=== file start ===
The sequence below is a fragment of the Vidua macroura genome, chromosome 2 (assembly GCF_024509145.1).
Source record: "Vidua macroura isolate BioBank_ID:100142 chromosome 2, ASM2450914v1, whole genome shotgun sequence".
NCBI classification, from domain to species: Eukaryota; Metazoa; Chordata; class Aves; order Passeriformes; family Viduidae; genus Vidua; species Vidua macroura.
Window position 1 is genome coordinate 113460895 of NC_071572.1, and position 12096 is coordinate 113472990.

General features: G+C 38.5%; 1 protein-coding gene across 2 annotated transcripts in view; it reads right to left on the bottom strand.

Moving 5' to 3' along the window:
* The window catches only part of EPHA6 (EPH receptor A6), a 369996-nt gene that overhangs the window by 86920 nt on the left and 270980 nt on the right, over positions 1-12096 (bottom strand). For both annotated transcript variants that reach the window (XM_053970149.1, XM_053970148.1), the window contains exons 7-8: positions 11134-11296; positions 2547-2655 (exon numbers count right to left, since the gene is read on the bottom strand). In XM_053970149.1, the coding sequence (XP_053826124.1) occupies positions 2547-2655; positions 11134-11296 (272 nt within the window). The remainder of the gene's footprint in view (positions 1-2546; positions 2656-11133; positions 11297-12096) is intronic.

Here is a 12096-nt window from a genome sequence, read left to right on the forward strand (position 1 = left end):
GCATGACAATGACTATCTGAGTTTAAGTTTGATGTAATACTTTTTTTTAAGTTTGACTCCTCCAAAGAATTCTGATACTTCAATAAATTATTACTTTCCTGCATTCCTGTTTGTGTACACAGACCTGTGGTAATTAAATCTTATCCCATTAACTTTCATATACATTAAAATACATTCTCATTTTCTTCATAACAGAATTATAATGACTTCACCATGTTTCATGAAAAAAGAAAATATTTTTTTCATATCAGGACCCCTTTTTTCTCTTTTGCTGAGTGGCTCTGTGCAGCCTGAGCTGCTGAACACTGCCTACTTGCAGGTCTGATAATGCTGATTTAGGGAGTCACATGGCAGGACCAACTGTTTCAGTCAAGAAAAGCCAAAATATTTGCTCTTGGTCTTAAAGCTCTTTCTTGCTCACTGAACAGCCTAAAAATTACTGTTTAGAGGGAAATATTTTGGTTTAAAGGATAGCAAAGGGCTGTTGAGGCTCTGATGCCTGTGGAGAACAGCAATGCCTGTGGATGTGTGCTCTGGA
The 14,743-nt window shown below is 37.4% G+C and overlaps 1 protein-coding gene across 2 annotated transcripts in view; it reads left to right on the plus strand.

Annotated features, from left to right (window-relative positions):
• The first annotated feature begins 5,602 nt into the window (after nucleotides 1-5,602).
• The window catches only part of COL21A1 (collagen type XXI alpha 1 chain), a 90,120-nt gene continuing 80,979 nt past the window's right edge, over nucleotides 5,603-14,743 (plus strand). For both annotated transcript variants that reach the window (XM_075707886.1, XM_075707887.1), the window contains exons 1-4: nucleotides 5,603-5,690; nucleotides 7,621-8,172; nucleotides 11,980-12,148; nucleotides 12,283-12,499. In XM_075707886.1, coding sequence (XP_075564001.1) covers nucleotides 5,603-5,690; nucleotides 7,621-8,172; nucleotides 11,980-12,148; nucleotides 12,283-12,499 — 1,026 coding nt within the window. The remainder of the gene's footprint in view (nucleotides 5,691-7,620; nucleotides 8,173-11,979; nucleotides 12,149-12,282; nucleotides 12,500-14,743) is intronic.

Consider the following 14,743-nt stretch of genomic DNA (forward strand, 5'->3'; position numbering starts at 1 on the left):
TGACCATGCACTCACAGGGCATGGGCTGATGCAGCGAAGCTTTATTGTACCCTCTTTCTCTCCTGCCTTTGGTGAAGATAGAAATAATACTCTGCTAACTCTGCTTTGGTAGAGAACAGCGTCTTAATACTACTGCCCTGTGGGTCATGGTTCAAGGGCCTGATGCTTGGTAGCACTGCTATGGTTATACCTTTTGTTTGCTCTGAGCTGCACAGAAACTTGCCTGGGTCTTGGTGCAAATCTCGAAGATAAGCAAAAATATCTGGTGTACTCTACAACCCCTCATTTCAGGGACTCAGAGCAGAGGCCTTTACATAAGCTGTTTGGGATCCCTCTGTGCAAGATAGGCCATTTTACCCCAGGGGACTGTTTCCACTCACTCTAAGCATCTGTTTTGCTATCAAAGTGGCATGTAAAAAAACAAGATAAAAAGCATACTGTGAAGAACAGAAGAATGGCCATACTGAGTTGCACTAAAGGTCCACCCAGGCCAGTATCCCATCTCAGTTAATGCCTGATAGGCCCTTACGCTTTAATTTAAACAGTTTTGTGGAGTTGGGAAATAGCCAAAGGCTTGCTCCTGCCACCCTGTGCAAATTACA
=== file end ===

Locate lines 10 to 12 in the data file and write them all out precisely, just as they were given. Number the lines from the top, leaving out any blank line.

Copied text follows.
The 14,743-nt window shown below is 37.4% G+C and overlaps 1 protein-coding gene across 2 annotated transcripts in view; it reads left to right on the plus strand.

Annotated features, from left to right (window-relative positions):
• The first annotated feature begins 5,602 nt into the window (after nucleotides 1-5,602).